3 Differences Between NHL and NBA Audiences: A Game of Marketing Strategy

3 Differences Between NHL and NBA Audiences: A Game of Marketing Strategy

(Originally posted in Business2Community)

Much like hockey, marketing is a fast-moving game of strategy.

If you don’t know much about hockey, it’s time to acquaint yourself with the Wayne Gretzky expression “Skate where the puck’s going.”

Much like hockey, marketing is a fast-moving game of strategy. The winning team must have a well-researched plan of action but also be ready to strike at a moment’s notice.

What will you do when the puck skims toward your feet as you face the net? Ideally, you’ll act decisively and expertly thread the puck where the goalie has the smallest chance of blocking it. But in both marketing and hockey, this is only achievable when you know your target inside and out.

Brands looking to reach the young male demographic might think they can approach the Stanley Cup market the way they would approach the Super Bowl or the World Cup and be successful. Unfortunately, that’s not the case.

The differences between the NHL, NFL, NBA, and FIFA soccer audiences are subtle, but by paying close attention to them, you can create a much more successful marketing campaign. The most effective brands will reach the Stanley Cup audience through its unique interests and preferred media outlets — not by using a blanket approach based on generalizations.

Unique Finds for Stanley Cup Finals Fans

Although the Stanley Cup ranks last in ad spending among the big five sporting events of the year, it still accounts for more than $100 million. And while this represents only one-tenth of the spend for the NBA Playoffs and the Super Bowl, it’s a great opportunity to capture a group of uncommonly avid fans by speaking to this target market’s unique customer personas. Here are three important characteristics of the Stanley Cup Finals fans that marketers can use to inform their unique marketing approach:

1. They’re a Homogeneous Group

According to our data, the NHL’s lead persona engaging on Twitter is wholesome single males, 25 to 34 years old.

Using this information, content creators can craft marketing materials that speak to this brand personality’s desire for simple, emotional engagement rather than the Super Bowl’s tradition of funny, sarcastic commercials.

For example, the ads that engage NBA fans with ambiguity, clever snarkiness, and double entendres won’t resonate with the wholesome persona. The best strategy for this persona is to tug at the heartstrings with emotional videos of NHL season wins or losses or inflame their passion with the best punches thrown or chanting fans.

2. They’re Under-engaged Swing Voters

The NHL’s second most engaged persona is the young, daring male who falls into a precious under-engaged marketing demographic. These under-engaged males act as “swing voters” who have no problem shifting between brands and preferences. They’ve dipped their toes in the engagement pool more than a few times, but they’re not do-or-die brand advocates, making them prime targets for truly exceptional marketing campaigns.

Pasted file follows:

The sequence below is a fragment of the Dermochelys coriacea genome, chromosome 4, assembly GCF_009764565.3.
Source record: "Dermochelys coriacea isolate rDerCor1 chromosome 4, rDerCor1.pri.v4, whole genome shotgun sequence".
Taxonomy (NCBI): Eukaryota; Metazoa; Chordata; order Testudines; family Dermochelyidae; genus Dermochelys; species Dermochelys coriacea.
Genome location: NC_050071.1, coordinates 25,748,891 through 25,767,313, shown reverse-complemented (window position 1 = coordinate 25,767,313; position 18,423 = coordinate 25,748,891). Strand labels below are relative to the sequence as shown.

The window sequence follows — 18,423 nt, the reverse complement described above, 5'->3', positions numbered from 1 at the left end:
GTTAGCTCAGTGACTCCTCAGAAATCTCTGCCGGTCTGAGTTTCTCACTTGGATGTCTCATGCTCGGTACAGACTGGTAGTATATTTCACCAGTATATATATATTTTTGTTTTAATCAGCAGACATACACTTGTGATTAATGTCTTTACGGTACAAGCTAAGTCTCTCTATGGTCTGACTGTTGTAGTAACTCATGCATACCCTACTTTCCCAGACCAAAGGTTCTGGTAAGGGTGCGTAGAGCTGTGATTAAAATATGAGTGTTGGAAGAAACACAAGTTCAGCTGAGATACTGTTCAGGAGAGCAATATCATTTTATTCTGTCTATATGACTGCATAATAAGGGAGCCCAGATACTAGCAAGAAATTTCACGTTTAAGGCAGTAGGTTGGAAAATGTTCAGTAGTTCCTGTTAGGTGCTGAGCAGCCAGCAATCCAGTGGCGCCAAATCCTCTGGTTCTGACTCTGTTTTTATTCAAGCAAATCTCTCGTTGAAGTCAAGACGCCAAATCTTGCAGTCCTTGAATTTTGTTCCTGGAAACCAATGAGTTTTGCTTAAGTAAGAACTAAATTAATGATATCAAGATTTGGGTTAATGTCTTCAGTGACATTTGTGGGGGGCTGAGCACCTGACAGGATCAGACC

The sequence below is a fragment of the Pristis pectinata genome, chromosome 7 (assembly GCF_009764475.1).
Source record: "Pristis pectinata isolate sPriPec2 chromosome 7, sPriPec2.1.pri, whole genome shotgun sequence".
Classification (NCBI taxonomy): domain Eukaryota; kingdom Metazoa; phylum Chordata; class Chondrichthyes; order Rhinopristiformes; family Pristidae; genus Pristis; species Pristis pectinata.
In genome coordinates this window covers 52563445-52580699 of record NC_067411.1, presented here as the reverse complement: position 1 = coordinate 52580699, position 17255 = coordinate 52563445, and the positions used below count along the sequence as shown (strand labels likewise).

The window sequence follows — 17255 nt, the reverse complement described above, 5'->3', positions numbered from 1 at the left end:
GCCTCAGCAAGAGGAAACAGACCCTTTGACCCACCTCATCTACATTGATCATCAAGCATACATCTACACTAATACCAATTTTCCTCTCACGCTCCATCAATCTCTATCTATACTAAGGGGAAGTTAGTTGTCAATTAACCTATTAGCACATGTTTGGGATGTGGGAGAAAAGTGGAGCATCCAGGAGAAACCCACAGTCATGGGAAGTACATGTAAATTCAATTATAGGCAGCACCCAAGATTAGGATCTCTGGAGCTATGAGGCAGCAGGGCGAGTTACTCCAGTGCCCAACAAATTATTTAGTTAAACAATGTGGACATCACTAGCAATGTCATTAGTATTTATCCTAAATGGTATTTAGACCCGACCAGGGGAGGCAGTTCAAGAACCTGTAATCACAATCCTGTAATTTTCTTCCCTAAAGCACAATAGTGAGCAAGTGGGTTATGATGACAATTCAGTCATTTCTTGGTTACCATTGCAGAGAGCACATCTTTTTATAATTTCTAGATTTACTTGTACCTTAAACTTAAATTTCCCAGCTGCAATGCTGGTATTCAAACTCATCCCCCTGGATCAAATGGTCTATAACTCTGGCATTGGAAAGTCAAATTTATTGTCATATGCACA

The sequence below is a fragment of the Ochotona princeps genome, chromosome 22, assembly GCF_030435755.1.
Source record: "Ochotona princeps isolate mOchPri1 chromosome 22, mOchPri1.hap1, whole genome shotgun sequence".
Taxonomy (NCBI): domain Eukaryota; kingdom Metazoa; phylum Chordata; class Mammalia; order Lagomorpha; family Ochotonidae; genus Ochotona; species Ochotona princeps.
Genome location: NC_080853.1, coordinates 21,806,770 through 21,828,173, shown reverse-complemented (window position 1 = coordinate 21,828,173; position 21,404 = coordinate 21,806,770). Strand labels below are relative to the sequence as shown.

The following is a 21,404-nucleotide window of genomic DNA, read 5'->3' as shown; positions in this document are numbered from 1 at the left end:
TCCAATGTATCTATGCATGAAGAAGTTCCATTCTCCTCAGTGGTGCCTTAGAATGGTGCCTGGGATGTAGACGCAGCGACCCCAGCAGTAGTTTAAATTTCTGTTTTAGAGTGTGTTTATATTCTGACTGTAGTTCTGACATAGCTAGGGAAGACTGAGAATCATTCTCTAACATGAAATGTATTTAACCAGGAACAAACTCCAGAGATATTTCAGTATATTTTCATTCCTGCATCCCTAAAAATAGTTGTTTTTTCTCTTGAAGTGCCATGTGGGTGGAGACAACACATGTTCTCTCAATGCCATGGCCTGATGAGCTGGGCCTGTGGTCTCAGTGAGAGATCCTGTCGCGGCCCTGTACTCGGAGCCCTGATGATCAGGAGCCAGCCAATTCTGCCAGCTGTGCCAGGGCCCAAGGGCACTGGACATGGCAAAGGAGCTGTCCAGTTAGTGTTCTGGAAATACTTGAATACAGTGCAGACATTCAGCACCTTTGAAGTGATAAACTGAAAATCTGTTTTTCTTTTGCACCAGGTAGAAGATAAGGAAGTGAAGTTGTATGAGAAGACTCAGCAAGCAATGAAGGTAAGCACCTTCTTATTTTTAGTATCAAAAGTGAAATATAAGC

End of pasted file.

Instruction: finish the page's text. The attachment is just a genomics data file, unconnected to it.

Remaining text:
This under-engaged persona is slightly younger than the NHL’s lead persona, and it responds to trendy, up-to-date imagery and copy — especially when it’s placed in media outlets with high concentrations of similar personas.

Here’s where NBA personas might lead you astray: Wholesome fans’ chief blog is Mother Jones, but Mother Jones doesn’t even make the top 50 websites or publishers for most unique among NBA fans.

So why spend money on Bleacher Report — which is heavily saturated with NBA and NHL fans — when you could get a better return on investment with NHL-heavy Mother Jones? Go for the most unique blog for NHL fans (ranked No. 11), and speak directly to the fans who matter with a lower price tag.

3. They Listen to Unique Influencers

NHL has another big advantage over the NBA or NFL demographic: accessibility. Because hockey isn’t as mainstream as American football or basketball, there are many more unique and accessible influencers and blogs than there are for the NFL or NBA.

Here’s where it becomes crucial to depart from your customer research for other young male sport demographics: NBA personas are reversed from the NHL. Their most engaged fans are daring young men, and their under-engaged personas are wholesome young men.

If you want to cut through the NBA noise to get to your most engaged NHL fans, try influencers who have both a high concentration of your target persona and a low concentration of your competing personas.

In this case, the NHL’s top non-reporter unique influencer that’s low on the list for the NBA is Tina Stull. For the NBA, it’s Tony Dungy. The difference between the wholesome and daring personas is small but powerful.

Make the most of every unique audience that’s valuable to your brand. Don’t reuse your sports personas because of a few overlapping details, or you’ll risk alienating different engagers on those subtle distinguishing characteristics.

Prepare your marketing strategy with audience insights through research, compelling content, and strategic media placements so when that golden opportunity comes along, you have the confidence to react decisively and know where to catch that puck. Get it right, and those fans will defend your brand with the same kind of bare-knuckled enthusiasm they show their teams.